CONSUMER TECHNOLOGY COMPANIES are remarkably adept at saying a lot that ultimately means nothing. One firm describes its products as "magical", and today we see a phone being dubbed "snazzy" by a mobile network.
Calling something magical or snazzy is one thing, but in its latest video Microsoft creates an odd image of someone or something giving birth to billions of mobile devices.
"The birthrate of mobile devices is five times the birthrate of humans", it says, causing us to wonder whether it has played the tablet and smartphone market so badly that it grows its hardware in test tubes.
"For every human that enters the world, five mobile devices are made. And that's just mobile."
Putting aside the fact that we knew this was about mobile, and it had mentioned mobile a couple of times already, we appreciate the clarification.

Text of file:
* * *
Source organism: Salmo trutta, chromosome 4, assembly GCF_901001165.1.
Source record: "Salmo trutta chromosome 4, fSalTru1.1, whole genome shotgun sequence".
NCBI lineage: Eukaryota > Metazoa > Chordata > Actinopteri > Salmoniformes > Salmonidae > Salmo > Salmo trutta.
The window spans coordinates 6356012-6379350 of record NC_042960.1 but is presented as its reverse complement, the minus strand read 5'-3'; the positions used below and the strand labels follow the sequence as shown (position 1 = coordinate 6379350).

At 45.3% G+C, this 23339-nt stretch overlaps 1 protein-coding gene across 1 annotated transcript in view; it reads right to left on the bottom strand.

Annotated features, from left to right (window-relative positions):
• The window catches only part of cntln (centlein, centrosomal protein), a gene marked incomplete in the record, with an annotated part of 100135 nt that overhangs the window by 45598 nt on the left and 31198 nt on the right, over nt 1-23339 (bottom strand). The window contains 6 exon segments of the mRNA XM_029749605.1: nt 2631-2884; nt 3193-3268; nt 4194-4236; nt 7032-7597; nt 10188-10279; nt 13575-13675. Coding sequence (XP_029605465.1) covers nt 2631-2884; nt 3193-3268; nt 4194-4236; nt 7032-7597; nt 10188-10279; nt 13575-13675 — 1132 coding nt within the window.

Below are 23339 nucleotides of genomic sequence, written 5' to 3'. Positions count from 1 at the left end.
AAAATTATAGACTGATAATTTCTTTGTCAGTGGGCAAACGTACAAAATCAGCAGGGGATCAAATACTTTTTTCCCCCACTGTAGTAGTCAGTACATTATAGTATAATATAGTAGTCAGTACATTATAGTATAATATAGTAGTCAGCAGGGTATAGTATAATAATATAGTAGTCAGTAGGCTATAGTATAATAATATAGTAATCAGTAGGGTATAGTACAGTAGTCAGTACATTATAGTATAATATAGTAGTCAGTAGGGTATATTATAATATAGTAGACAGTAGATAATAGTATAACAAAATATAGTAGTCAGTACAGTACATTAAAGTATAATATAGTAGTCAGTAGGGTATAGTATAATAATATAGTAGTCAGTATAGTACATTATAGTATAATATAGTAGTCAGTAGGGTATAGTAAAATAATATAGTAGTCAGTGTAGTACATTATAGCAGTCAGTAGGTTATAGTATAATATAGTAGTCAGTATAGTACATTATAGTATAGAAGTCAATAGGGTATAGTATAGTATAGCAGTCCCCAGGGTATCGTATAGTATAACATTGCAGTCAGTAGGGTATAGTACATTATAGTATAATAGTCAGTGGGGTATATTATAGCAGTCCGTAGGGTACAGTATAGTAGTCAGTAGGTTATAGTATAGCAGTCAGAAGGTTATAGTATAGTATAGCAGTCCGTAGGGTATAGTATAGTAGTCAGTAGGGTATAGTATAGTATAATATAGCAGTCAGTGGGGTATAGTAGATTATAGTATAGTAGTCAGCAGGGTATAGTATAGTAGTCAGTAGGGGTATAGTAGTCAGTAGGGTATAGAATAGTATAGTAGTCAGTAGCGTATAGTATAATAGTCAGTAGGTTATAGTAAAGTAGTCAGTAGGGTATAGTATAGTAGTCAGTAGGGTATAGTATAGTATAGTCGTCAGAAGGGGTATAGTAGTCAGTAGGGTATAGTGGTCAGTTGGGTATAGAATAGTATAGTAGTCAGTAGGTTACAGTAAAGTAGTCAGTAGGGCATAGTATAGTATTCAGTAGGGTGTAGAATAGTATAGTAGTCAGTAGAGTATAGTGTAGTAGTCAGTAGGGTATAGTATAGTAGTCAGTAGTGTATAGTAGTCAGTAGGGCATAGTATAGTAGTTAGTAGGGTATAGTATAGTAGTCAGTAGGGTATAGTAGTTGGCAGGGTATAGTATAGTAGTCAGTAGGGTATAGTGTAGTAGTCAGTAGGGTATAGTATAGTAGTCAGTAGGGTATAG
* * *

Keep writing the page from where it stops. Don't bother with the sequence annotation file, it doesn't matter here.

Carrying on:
But what of the other devices in ours lives, Microsoft? How are they coming together to dominate people in what you are calling the Companion Web?
The companion web, we aren't capitalising the term again, is the internet that we carry with us, for example on our phones and tablets. Oh, and it's also Internet Explorer.
The companion web, says the video, opens up a doorway that we thought was already open, to things like games, books, sports, music and TV.
"This is more than second screen," says the somewhat strained video. "It's more than any number of companion devices. This is a revolution for the web, and it all starts with you."
Actually, it sounds like it started a few years ago, but we can't be sure. We're told what Bryan Saftler, senior product manager for Internet Explorer thinks. "We're going to keep spending time in front of our many screens, and the Companion Web emphasizes our ability to engage with the media we're consuming. This is just the beginning," he said in a blog post.
"The Companion Web represents an incredible evolution of the web to work with the way we use our devices. Stay tuned over the coming months for more exciting news about Companion Web experiences." µ
Problematic password protection provision, probably
Let’s see the flaws on the doors
Clever chips and smart silicone
Will the real Satoshi Nakamoto please stand up?